United States v. Bustamante

Summarized by:

  • Court: 9th Circuit Court of Appeals Archives
  • Area(s) of Law: Evidence
  • Date Filed: 08-07-2012
  • Case #: 11-50075
  • Judge(s)/Court Below: Circuit Judge B. Fletcher for the Court; Circuit Judge Wardlaw; Partial Concurrence and Partial Dissent by District Judge Wardlaw
  • Full Text Opinion

For purposes of admissibility, a transcript of a birth certificate constitutes an “affidavit testifying to the contents of the birth records.” Admission of such evidence without the opportunity for cross-examination violates the Confrontation Clause.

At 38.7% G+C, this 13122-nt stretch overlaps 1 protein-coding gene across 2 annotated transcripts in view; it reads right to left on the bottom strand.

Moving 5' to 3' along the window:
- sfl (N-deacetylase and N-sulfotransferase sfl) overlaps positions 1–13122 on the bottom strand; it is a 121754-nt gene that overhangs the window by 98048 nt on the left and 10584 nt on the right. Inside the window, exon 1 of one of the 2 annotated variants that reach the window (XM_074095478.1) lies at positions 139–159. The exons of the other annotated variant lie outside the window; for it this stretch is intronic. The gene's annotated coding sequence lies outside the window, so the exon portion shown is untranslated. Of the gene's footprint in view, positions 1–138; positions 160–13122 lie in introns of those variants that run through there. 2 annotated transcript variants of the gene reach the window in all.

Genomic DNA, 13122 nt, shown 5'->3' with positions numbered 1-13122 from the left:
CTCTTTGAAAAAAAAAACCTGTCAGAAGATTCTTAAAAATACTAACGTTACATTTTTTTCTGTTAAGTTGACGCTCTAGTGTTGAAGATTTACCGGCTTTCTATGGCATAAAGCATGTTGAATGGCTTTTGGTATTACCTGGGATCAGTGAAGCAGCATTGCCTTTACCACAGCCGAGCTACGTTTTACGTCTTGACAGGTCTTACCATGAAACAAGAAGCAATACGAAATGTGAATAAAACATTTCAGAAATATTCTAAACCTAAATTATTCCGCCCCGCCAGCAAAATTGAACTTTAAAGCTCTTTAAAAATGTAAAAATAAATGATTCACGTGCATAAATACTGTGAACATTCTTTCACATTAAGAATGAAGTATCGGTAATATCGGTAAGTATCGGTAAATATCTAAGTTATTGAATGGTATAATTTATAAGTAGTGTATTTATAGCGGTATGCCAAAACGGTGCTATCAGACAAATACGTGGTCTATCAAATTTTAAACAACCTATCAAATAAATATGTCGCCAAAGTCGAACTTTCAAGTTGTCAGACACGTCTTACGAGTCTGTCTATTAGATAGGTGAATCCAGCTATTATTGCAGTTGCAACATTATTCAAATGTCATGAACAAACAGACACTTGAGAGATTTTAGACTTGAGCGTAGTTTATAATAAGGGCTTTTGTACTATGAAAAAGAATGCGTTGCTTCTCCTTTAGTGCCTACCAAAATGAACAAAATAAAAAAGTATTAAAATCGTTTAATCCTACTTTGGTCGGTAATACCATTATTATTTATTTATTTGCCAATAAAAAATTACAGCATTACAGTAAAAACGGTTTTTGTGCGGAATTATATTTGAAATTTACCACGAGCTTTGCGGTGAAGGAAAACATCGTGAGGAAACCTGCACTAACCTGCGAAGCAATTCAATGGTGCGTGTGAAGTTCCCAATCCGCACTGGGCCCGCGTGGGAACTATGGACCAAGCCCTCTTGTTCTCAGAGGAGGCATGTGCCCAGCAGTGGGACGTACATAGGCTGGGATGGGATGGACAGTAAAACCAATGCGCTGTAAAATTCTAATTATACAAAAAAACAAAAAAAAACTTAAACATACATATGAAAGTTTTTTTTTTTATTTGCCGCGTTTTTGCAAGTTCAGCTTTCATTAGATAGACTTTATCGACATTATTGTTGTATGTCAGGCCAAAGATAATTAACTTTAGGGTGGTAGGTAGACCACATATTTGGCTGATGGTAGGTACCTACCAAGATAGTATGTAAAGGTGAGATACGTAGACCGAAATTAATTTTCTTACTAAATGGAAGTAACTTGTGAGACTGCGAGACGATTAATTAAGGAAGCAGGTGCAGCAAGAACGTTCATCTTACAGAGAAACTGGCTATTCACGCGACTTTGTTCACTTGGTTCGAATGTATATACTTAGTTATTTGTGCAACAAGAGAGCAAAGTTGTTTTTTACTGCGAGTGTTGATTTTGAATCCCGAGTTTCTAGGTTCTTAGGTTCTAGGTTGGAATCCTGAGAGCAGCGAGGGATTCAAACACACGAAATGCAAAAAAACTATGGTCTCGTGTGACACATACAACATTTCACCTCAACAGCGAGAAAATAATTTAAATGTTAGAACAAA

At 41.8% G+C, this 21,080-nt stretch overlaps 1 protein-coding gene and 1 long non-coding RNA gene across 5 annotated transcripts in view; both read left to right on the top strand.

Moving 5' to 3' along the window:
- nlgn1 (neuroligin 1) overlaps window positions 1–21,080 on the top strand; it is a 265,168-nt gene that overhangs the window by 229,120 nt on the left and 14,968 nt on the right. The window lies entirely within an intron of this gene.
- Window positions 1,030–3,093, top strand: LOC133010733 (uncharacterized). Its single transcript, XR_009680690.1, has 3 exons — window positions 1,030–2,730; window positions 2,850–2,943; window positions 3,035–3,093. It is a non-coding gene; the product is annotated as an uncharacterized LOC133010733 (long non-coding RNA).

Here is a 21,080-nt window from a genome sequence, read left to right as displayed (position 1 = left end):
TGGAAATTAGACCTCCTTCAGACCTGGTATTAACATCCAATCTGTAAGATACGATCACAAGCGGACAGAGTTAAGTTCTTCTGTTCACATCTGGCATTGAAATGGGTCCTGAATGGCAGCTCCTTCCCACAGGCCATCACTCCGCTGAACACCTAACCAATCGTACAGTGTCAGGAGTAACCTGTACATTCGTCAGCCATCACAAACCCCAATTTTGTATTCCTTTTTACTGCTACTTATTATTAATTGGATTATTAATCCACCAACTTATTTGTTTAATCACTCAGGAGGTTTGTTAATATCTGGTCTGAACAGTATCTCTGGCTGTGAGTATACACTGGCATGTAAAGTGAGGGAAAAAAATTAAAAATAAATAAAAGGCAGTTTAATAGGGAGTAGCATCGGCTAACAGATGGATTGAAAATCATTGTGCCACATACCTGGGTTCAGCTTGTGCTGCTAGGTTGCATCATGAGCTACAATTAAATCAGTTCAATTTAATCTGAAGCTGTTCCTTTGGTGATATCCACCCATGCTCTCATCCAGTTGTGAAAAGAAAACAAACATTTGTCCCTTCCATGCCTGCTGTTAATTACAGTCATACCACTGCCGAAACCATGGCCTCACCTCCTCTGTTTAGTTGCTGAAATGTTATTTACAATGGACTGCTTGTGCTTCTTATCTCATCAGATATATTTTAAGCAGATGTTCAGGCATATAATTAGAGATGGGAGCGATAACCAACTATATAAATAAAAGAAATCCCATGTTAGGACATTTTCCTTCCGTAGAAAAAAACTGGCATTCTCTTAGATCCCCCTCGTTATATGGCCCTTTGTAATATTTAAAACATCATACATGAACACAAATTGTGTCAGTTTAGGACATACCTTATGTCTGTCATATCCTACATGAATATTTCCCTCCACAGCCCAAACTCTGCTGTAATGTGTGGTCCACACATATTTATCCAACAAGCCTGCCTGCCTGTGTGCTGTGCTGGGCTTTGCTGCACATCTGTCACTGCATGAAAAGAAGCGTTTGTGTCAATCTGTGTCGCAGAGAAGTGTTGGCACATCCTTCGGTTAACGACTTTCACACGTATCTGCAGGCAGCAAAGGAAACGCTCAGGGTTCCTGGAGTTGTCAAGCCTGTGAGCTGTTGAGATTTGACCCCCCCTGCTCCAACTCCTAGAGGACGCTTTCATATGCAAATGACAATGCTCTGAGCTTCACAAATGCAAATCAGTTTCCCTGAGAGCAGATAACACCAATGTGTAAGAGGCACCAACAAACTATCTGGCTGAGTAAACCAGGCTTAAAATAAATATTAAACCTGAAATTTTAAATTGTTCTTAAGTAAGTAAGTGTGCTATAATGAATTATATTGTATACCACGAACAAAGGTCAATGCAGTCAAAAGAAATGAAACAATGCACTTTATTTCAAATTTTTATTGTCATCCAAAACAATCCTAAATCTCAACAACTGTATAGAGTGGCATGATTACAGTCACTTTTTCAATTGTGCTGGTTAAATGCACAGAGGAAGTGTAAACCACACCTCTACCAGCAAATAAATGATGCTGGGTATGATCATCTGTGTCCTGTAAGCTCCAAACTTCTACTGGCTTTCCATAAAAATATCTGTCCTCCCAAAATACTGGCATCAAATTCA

Napoleon Bustamante appealed his convictions of illegal reentry, making a false statement in a passport application, and making false statements in supplemental security income benefits. All convictions relied on the government’s showing that he was not a United States citizen. To prove citizenship, the government introduced Exhibit 1, a typed document that was a transcript of his birth certificate from the Philippines, which a civil registrar produced for the Air Force’s citizenship investigation decades earlier. Bustamante unsuccessfully objected to admission of this evidence based on proof of poor record keeping and that the Philippine government no longer had his birth records. On appeal, the Court found that admission of Exhibit 1 violated the Confrontation Clause of the Sixth Amendment because it was: not a copy of his birth certificate but a new record; an “affidavit testifying to the contents of the birth records;” “functionally identical” to a testimony; and “made under circumstances which would lead an objective witness reasonably to believe that the statement would be available for use at a later trial.” Bustamante never had opportunity to cross-examine the civil registrar and to “test the reliability of a significant part of the government’s case.” The government failed to prove that the district court’s error in admitting the evidence was harmless beyond a reasonable doubt. Exhibit 1 was important to the Government’s case, directly answered the key question of where Bustamante was born, and buffered the new information of the Philippines’s lack of birth records. Thus, the district court erred in admitting Exhibit 1 into evidence. REVERSED and REMANDED.

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